With a display that underlined the elements of authority, athleticism and technical elegance, China inflicted a 5-3 defeat on India to regain the trophy in the Asia Cup hockey championship for women here on Sunday. China had won the trophy last in 1989 at Hong Kong.
Power failure delayed the start by around 45 minutes leading to speculation whether the title match could be played at all.
There were even suggestions of allowing the team to share the trophy because the qualifiers for the World Cup had already been spotted. But there was no need to take such an unconventional decision as power returned and the match began amidst cheers from the crowd.
There was another delay forcing a late resumption after half-time owing to a heavy downpour.
China’s long wait has been bridged by the growing stature of the country in competitive hockey both globally and in the continent.
Peaking at the right moment and putting it across with a telling measure of pace, precision and persistence, China laid India low in almost every segment in the first half, but had to face a sustained spell of aggression during which India scored two more goals.
Unfazed by an early reverse, when Surinder Kaur converted a forward pass by Mamta Kharb, the Chinese came back with such force that the rival defenders were forced to chase shadows.
Song Ling commanded the mid-field, and was the chief creator who kept the frontline at its full potential. Her lovely pass to Fu Rong obtained the equaliser.
The confidence born out of the goal clearly mirrored in the patterns that China wove around the Indian defenders. Ma Yibo slammed in a scorcher of a penalty corner to help China gain the lead. Minutes later, Song provided another astute pass for Zhag Yu to enlarge the lead.
Notwithstanding the early lead, India failed to build up the tempo. While the mid-field struggled to contain the rival sallies, the attack clearly lacked the tenor and harmony to stress China’s defenders.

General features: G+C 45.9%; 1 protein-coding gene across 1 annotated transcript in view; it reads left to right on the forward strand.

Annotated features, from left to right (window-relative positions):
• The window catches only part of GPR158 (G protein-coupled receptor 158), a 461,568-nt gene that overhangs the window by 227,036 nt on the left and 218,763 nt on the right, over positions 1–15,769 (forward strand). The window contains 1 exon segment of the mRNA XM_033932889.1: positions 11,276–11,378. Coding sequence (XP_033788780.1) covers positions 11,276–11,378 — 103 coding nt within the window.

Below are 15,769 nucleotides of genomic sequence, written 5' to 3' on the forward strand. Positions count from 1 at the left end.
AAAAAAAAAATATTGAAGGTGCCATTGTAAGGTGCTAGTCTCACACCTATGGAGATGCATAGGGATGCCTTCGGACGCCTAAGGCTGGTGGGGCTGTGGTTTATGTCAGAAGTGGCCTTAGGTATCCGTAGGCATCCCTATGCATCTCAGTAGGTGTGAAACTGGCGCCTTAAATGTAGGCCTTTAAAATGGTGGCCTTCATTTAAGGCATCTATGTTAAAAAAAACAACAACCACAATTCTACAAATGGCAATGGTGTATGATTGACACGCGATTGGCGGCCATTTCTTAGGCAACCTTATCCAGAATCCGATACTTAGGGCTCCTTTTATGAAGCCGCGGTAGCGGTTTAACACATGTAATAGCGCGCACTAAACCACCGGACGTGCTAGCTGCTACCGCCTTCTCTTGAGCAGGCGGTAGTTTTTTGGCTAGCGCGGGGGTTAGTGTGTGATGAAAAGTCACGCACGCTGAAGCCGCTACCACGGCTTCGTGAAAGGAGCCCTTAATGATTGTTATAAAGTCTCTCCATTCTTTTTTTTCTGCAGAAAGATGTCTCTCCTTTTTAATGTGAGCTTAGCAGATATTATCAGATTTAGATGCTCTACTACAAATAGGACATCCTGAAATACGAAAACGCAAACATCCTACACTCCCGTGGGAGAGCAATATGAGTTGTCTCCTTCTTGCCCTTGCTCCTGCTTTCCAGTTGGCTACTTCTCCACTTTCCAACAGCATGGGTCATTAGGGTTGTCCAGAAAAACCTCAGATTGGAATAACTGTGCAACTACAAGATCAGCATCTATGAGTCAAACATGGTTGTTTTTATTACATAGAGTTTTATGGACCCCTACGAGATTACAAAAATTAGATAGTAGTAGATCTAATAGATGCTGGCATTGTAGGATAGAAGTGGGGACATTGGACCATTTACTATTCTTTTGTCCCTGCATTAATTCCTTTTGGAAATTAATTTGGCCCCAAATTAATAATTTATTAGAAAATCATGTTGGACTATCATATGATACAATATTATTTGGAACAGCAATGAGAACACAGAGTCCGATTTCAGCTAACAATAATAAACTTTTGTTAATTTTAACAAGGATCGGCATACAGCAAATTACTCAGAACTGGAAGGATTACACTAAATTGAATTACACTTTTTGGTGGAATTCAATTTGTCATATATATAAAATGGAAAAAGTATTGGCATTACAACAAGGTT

Streaks of aggression
When play resumed after a break of about 30 minutes, India showed streaks of aggression and three penalty corners, in a space of five minutes, signalled trouble for China.
Mamta Kharb shot from a goal-mouth scrimmage following a penalty corner. But even before the cheers died down, De Jiao Jiao tapped in a cross from Li Hong Xia, followed by Ma Yibo.
India surged back into contention despite a yellow card for Asunta Lakra. Dipika Thakur unleashed a terrific shot to hoist India’s third goal. For China, Ma Yibo got the yellow card.
Korea clinched the bronze medal in a thrilling match at 4-3 against Japan, the winner surfacing out of a superbly executed penalty corner from Soo Kyung Lee, three minutes before the final whistle. The teams shared six goals at half-time.
9-10: Chinese Taipei 2 (Pe-Ling Su, Chia Jung Chen) bt Thailand 1 (Kannika Lewwrungcroj).
3-4: Korea 4 (Hye Lyong Han, Soo Kyung Lee 2, Bomi Kim) bt Japan 3 ( Rica Komazawa, Mie Nakashima, Misaki Ozawa).
Final: China 5 (Fu Rong, Ma Yibo 2, Zhang Yu, De Jiao Jiao) bt India 3 (Surinder Kaur, Mamta Kharb, Dipika Thakur).
Final standings: 1. China, 2. India, 3. Korea, 4. Japan 5. Malaysia, 6. Kazakhstan, 7. Hong Kong, 8. Singapore, 9. Chinese Taipei, 10. Thailand, 11. Sri Lanka.